He gave an example of Starfield in which forms strategic partnerships with nearly 100 organizations. The company's meat alternatives products have been launched in more than 37,000 restaurants in China and therefore achieved a reasonable price range for their products. Some of Starfield's plant-based pork or chicken products are even cheaper than animal products.

In the future, Tao indicated that more domestic startups will keep rising as big compnianes like Starfield will lead the headwind and capture the market potential of expanding to the younger generation in China. These big firms will play a pivotal role in standardizing and establishing a formidable market that attracts startups or even large chain manufacturers. 

The Chinese Way of Taking Real Meat off the Menu 

Other than conventional western fast-foods like burgers, Chinese consumers are craving for identical plant-based products used in a wide variety of Chinese regional cuisines.

Founded in 2020, Herotein (植物家) is a first Chinese domestic company producing plant-based meat by using high-moisture extrusion technology. With raw resources imported from the North America, the company's main business is in Shanghai and mainland China. Differentiated from traditional dry textured vegetable protein (TVP), this high-moisture extrusion process places proteins to undergo thermal and mechanical stresses, and will enable a wide range of final product characteristics by altering conditions. 

While acknowledging that consumers are wolfing down plates of authentic Chinese dishes, Herotein's flagship meat alternatives are tailor-made to satisfy this taste preference. The company provides a variety of products, including beef patties, meatballs, mice beef, chicken patties, and chicken nuggets. Until July 2021, Herotein has expanded from B2B to B2C market in China, shifting its focus to retail and ecommerce. At the same time, some of the scenarios for launching their products include schools, restaurants, and companies.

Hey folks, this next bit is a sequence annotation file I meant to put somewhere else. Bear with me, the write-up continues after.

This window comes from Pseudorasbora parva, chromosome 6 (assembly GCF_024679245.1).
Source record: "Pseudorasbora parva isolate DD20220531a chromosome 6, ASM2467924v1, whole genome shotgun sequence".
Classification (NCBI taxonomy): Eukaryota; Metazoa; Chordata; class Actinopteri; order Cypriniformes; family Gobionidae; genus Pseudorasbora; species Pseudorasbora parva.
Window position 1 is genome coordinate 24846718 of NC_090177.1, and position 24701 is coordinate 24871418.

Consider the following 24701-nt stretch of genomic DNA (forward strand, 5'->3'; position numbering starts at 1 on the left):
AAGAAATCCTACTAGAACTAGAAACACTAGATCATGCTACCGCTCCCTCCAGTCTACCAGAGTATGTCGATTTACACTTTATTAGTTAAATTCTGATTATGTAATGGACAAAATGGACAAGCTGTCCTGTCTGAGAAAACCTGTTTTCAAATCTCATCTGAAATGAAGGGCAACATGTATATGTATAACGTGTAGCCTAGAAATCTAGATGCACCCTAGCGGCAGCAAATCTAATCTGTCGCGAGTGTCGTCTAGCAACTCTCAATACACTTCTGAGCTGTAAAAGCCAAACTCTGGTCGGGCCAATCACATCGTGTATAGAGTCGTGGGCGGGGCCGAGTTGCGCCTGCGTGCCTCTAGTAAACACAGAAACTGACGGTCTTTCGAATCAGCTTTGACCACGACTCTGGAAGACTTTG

"We have seen an increased level of acceptance especially in China's international schools when they have education programs and sometimes a weekly diet theme in plant-based meals," said Vicky Lee, the CEO of Herotein.

In terms of the consumer portfolio, Lee revealed that the company's research shows that plant-based meat are most popular among female city workers in China. Specifically, 54% of consumers reflect that health condition is the reason why they chose plant-based meat because these meat alternatives do not contain cholesterol or animal saturated fats. Nearly 23% expressed their environmental concerns over animal meat and global warming crisis. The rest of consumer base divides into different reasons, such as religious belief, animal welfare, or new lifestyle. 

"Chinese consumer behavoris are following the global trend. I think the largest market potential relies on those people who do not have prior experience consuming plant-based meat in China," said Lee, "Meanwhile, it is undeniable that the Chinese government is supporting the plant-based meat industry as we have some beneficial policies related to carbon neutrality and meat consumption reduction."